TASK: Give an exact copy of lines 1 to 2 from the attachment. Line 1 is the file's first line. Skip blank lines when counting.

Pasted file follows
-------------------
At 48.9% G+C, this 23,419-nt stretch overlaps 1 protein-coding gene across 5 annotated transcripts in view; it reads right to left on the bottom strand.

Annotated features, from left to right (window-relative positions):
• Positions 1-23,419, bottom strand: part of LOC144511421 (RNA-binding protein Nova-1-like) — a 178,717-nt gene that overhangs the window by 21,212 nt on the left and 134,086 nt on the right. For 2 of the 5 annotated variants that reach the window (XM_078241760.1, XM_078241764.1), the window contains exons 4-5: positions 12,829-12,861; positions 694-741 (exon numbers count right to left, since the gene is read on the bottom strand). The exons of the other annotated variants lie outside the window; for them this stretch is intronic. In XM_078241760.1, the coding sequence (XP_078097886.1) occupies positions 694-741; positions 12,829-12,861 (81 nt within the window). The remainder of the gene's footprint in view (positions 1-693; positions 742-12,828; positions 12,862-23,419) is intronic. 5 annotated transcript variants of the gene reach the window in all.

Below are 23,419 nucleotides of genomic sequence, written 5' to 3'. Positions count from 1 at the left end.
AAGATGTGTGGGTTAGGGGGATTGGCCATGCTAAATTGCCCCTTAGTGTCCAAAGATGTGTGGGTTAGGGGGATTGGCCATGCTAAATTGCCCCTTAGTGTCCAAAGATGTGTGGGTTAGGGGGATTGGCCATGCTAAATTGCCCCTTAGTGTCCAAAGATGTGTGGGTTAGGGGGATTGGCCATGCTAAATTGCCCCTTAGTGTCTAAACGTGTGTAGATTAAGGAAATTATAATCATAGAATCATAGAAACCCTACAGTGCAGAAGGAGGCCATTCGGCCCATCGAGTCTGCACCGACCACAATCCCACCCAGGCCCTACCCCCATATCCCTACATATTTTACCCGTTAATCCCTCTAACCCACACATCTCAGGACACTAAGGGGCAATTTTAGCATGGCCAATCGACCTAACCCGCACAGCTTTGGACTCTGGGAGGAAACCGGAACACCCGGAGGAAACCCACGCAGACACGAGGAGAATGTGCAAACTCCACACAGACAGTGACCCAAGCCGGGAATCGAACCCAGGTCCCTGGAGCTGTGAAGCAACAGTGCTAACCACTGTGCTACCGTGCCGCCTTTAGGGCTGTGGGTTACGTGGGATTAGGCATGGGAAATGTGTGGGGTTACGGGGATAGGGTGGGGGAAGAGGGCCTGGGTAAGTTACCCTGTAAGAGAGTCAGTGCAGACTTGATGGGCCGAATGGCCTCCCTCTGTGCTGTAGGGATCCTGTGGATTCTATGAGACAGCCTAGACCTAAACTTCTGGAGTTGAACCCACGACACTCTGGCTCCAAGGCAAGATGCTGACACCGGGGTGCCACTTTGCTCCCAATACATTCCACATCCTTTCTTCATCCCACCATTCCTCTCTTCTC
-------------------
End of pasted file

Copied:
At 48.9% G+C, this 23,419-nt stretch overlaps 1 protein-coding gene across 5 annotated transcripts in view; it reads right to left on the bottom strand.

Annotated features, from left to right (window-relative positions):